Explore Long Melford
A village rich in history that always enthralls with every visit
Long Melford is famous for its long high street, Hall Street, which stretches from the green below the church for three miles southwards next to the river Stour.
The village’s medieval and Tudor past is clearly evident and it’s this that attracts visitors from far and wide. It is lined with a remarkable collection of buildings dating from the 15th century onwards. Black and white Tudor beams at the Bull Hotel rub shoulders with Georgian facades and Victorian terraces. Houses, shops and other businesses comfortably snuggle up to each other, making a delightful place to wander.
There are some terrific independent shops that include a bookshop, a butcher, fashion shops, art galleries, beauticians, gift and homeware shops, as well as food shops, a vets, estate agents, an undertaker, and antiques.
Eating, drinking and staying Tiffin’s Tea Emporium www.tiffins-teaemporium.co.uk Gigis Trattoria www.gigistrattoria.co.uk Long Melford Swan www.longmelfordswan. co.uk The Olive Tree Tea Room & Garden Scutchers www.scutchers.com The Black Lion www.theblacklionhotel.com The Crown Inn www.thecrownhotelmelford. co.uk The Bull Hotel www.bullhotel-longmelford.co.uk
HALLS AND CLOTH
Long Melford is one of Suffolk’s Wool Towns, centres of wool and cloth production from as early as the late 12th century. Until the 14th century, dyers, weavers, fullers and finishers were able to work for themselves and built up substantial businesses. In 1522 there were seven men in Long Melford worth £50 or more (about £250,000 in today’s money) in movable goods alone. Three of them were cloth merchants. At that time almost half the trades recorded in Long Melford were in some aspect of the cloth trade.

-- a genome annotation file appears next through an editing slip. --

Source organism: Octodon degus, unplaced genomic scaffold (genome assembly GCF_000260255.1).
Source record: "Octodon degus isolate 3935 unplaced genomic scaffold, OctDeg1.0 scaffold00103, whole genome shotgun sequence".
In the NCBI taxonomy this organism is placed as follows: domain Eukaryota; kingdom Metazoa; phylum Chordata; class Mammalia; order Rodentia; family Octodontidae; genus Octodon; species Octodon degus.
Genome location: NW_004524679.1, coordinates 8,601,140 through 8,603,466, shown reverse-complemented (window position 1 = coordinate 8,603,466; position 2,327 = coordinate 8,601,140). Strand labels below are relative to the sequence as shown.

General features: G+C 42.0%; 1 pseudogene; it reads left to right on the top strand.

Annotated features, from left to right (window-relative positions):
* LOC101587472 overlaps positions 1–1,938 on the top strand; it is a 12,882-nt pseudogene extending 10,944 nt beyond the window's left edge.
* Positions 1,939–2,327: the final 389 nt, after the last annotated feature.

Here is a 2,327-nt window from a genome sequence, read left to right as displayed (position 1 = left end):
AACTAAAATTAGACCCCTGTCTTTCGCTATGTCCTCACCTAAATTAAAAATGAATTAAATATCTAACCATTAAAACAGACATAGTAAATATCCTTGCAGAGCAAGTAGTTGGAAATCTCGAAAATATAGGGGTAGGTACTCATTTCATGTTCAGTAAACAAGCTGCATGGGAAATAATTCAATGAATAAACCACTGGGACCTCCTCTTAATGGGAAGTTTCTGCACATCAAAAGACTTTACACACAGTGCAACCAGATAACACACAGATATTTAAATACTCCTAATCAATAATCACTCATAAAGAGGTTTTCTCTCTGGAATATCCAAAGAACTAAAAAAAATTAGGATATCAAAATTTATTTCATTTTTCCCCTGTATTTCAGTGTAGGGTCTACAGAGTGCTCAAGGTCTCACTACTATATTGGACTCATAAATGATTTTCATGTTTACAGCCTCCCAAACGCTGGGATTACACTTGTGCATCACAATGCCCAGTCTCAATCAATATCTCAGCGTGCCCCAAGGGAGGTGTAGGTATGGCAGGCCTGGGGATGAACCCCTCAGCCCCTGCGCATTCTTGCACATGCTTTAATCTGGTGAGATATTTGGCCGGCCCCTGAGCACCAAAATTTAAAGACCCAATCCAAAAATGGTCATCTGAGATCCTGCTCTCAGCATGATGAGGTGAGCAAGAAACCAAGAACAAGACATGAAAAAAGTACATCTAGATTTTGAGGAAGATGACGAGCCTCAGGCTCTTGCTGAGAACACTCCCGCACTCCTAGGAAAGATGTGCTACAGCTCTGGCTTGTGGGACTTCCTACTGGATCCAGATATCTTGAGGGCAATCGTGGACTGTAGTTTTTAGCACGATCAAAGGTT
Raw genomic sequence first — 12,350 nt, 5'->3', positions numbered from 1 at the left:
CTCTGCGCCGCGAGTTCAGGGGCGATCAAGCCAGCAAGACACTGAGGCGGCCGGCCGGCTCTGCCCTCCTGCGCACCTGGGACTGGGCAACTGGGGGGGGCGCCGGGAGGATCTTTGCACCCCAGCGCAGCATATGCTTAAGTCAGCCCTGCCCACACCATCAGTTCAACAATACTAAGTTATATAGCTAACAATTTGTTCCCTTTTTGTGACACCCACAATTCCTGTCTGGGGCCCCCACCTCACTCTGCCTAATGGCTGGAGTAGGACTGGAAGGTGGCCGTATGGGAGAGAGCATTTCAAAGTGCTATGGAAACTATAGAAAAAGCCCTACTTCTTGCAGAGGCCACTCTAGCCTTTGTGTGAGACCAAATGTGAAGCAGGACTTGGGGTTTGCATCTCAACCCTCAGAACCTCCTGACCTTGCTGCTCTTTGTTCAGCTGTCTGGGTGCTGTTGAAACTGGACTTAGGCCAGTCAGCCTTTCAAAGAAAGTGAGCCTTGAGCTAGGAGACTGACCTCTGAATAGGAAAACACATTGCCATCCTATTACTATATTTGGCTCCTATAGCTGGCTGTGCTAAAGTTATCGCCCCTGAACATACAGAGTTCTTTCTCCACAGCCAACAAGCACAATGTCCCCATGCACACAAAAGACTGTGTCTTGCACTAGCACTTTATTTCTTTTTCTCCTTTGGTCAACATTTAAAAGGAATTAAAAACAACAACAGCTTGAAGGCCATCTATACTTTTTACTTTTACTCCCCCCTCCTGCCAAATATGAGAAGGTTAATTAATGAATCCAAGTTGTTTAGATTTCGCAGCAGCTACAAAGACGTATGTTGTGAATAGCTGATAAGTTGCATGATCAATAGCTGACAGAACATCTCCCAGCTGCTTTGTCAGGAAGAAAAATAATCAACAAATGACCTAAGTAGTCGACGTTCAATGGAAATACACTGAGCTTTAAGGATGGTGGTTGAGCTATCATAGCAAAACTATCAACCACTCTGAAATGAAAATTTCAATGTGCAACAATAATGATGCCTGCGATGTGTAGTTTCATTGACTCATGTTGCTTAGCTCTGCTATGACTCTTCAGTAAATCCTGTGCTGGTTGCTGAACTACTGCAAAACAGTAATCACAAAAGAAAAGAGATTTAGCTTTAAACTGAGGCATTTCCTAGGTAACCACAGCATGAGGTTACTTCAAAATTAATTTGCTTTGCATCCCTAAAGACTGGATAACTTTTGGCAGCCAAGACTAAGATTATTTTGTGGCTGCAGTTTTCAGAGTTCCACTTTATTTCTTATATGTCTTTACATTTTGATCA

You can see evidence of the increasing wealth of workers and merchants in the lovely timber buildings that survive from that period. The big houses down both sides Hall Street had massive oak timbers in the frame, and almost all of them were built on the same general plan, known today as a Hall House. Rectangular and divided into three, they consisted of a middle hall, with a ridged roof, originally one storey high. This was where the household ate together, and where most of the servants slept. The cross passage ran through the house from front to back, and was usually separated from the hall by a screen up to two metres high.
At each end were cross wings. The one next to the cross passage was the ‘service’ wing, usually two rooms on the ground floor for storing and preparing food. The other, at the ‘high’ end of the house was the ‘parlour’ used by the master of the house and his family. They slept on the ground floor, often the whole family in the same room. Both wings normally had upstairs chambers, used more for storage than for sleeping. About 1600 it became fashionable to have a first floor put in right across the hall, which often meant the roof had to be raised, and new windows put in to light the new upstairs room. Many of the houses in Hall Street show signs of this. There are at least 12 hall houses in the centre of Long Melford. They show clearly that by the end of the Middle Ages Long Melford was an industrial and commercial village, rather than just an agricultural one.
Melford Hall Long Melford
Tudor times at Kentwell Hall
Thousands flock to the annual Long Melford Street Fair on Sunday.
In 1578 Queen Elizabeth visited Melford and stayed at Melford Hall as the guest of Sir William Cordell who had been granted the Manor of Melford. She brought around 2,000 retainers who all had to be fed and housed in the village. Sir William...
Tudor times at Kentwell Hall